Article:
Lake Oswego, OR. It has been a year and a half since “365 by Whole Foods Market” opened in Lake Oswego and locals keep streaming in. The store, located at 11 S State Street, is a pared down version of a Whole Foods market with roughly a quarter of the inventory. It’s also self-serve without a full service deli, meat department or bakery. Still, lots of shoppers like the concept and the lower prices. It was the second such store opened by Whole Foods in the U.S.
Produce is fresh and reasonably priced.
Meat and fish are pre-packaged and displayed like you might see at Costco.
The Namesake “Whole Foods” generic “365” brand can be found throughout the new store.
Shoppers select prepackaged soups and salads out of refrigerated cases.
Shelves are filled with items, but many rows are filled with duplicates.
Items like zucchini noodles are popular.
There’s a self service hot buffet with items to go and a salad bar as well.
There’s a “Next Level Burger” and Canteen inside the store.
Many are enthusiastic about the lower prices with three bags of groceries ringing up to under $90.00.
The store is located in the former Albertsons at 11 S State St, Lake Oswego, Oregon 97034. It’s open from 8:00am – 10:00pm seven days a week. Phone 503.782.4672
When it first opened, the President of 365 by Whole Foods Market, Jeff Turnas, explained,“The name celebrates our belief that fresh healthy foods can be readily available to more people in an affordable way every day…365 days a year. It also tips our hat to our popular 365 Everyday Value brand, which our shoppers seek out for quality, transparency and great value — the same attributes to come with our smaller-store format.
The first 365 by Whole Foods Market store opened in May 25, 2016, in the Silver Lake neighborhood of Los Angeles. Then came Lake Oswego on July 14th. Bellevue, Washington is scheduled to open in 2016. An additional 10 stores are expected to open in 2017.
Here’s a list of 365 by Whole Foods Market stores in development:
Portland, OR. 2017 was a big year for the Autism Society of Oregon. The holidays brought festive parties and throughout the year thousands of people attended community events like the following: Autism Walks in 5 locations around Oregon and a Bowl-A-Thon in Southern Oregon, plus swimming, bowling, picnics, Free Access Days at the Portland Children’s Museums, Harvest Fests, Easter Egg Hunts and 7 Autism Friendly Santa events throughout Oregon. These events allow individuals on spectrum and their families to participate more fully in their communities and to build family memories.
From Autism Society of Oregon:
Autism is the fastest growing developmental disability in Oregon – and the world. If you haven’t already, you will meet someone with autism.
The Autism Society of Oregon is Oregon’s leading organization providing resources, education, advocacy and support for individuals and families living with autism.
We are committed to these core principles:
• We provide services without regard to a person’s age, race, religion, disability, gender, sexual orientation, income level or level of need on the autism spectrum • We strongly encourage and welcome families, professionals and individuals living with autism with opportunities to participate in our governance, on our committees, and as staff members • We partner with others to advance the well-being of all living with autism • We promote individual choice and self-determination of individuals living with autism, aided by parental and guardian advocacy • We recognize a person living with autism can and should be able to maximize his/her quality of life and oppose any denial of their opportunities • We oppose any discrimination and harm directed towards individuals living with autism and their families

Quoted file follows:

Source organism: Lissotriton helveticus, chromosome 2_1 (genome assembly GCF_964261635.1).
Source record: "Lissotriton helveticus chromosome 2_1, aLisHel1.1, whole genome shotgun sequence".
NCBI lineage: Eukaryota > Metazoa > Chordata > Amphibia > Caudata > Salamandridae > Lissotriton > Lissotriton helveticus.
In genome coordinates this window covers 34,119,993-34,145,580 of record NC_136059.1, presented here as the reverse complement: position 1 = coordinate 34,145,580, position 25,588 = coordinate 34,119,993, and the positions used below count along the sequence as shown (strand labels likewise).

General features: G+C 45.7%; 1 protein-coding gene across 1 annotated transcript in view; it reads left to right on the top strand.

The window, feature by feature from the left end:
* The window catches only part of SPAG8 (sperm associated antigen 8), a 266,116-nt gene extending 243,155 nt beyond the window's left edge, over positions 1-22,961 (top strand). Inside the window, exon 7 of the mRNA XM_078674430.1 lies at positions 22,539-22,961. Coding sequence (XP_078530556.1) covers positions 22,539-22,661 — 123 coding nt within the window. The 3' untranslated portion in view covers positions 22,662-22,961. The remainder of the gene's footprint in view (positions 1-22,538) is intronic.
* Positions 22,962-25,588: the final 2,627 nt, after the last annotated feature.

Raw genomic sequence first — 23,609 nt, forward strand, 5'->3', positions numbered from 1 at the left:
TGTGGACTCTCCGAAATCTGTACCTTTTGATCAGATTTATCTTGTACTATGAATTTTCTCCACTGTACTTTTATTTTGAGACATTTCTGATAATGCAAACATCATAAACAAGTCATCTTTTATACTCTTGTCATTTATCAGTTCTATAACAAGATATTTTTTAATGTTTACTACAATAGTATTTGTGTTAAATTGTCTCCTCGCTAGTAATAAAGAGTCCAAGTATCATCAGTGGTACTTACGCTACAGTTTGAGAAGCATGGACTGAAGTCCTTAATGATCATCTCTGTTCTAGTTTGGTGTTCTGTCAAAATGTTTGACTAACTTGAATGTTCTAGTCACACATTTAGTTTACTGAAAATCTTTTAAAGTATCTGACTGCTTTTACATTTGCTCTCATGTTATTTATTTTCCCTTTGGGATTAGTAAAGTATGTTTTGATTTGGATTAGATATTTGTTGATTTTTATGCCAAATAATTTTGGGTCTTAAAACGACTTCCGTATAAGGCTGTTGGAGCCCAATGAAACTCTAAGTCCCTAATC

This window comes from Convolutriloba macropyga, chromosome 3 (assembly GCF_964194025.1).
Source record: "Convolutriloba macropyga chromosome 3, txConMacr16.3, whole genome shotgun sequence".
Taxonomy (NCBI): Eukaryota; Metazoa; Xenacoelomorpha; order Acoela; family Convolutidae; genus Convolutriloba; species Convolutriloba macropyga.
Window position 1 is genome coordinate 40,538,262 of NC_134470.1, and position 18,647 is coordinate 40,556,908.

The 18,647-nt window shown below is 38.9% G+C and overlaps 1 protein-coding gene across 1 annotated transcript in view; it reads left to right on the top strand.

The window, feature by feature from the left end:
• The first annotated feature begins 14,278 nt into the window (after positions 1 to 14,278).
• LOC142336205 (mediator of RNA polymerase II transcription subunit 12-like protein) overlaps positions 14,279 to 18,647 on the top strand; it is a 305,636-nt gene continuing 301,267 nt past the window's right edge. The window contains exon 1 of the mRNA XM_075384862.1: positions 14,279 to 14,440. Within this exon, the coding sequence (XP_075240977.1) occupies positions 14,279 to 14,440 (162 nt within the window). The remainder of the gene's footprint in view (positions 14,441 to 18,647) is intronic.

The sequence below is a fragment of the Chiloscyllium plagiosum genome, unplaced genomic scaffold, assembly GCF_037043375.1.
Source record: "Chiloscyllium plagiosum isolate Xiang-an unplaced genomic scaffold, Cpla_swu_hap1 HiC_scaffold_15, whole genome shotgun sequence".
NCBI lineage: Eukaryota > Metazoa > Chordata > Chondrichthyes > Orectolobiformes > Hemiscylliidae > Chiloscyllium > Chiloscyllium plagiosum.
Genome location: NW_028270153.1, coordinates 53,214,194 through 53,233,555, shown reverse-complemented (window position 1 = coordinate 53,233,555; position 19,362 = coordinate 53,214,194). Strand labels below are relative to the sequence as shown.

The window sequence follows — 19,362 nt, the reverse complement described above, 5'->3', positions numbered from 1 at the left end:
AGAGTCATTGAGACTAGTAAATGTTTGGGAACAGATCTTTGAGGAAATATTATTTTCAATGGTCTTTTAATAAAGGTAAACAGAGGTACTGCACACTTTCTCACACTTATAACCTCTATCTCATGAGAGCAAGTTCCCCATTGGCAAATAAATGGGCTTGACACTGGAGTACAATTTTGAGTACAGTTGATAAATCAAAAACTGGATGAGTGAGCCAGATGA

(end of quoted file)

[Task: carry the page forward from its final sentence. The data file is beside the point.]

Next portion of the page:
Coming in 2018:
Autism Walks are scheduled for:
Sunday, April 22: PORTLAND
Saturday, April 7: Color the Coast in Astoria
Saturday, June 16: Central Oregon in Redmond
Saturday, June 23: Color the Blues in LaGrande
Saturday, July 14: South Coast Walk in Coos Bay
and the Southern Oregon Bowl-A-Thon in Medford on Saturday, July 28
Thanks to support from RACC (Regional Arts and Culture Council) and City of Portland Special Appropriations Grant, we will continue our Free Expressions Art Workshops for adults on spectrum on the 3rd Sunday of each month, with an art show planned soon.
In March 2018, the “SHUT UP SISTERS” will be presenting in Seaside and in Portland. Come hear sisters Patty and Gina celebrate the humor, joy and triumphs of raising “imperfect kids” in a perfection-obsessed world. Join their Movement of Imperfection! Presented in collaboration with Swindell’s Resource Center.
Workshops on Autism and Puberty (for parents!) are planned in Gresham (Feb. 17), in Coos Bay (March 10), in Florence (March 11), in Redmond, OR (April 27) and in Roseburg (June 23). More dates and locations to be announced. Presenters are ASO Board members Marci Hammel and Lauren Corder.
and much more….
More information on these events will be on our Events Calendar (click here), or contact the ASO office at 503-636-1676 (toll-free: 888-288-4761) or click here to e-mail.
Thank you for your support of the autism community in 2017!
If you haven’t had a chance to make a year-end tax-deductible donation, there’s still time! Please consider donating to help fund these great programs in 2017
All of the money we raise stays in Oregon and SW Wash, with over 80% spent directly on programs.
Sponsored: Portland, OR. KairosPDX is an education non-profit whose mission to eliminate the prolific racial achievement and opportunity gaps in our city. The KairosPDX Learning Academy opened in fall 2014 and is located in North Portland in the Humbolt building. Its belief is that the most impactful vision of equity creates a system in which every child develops as fully as possible socially, emotionally, culturally and academically. Every child is viewed as uniquely capable, innately curious and inherently creative and with that they work actively to support their children and families.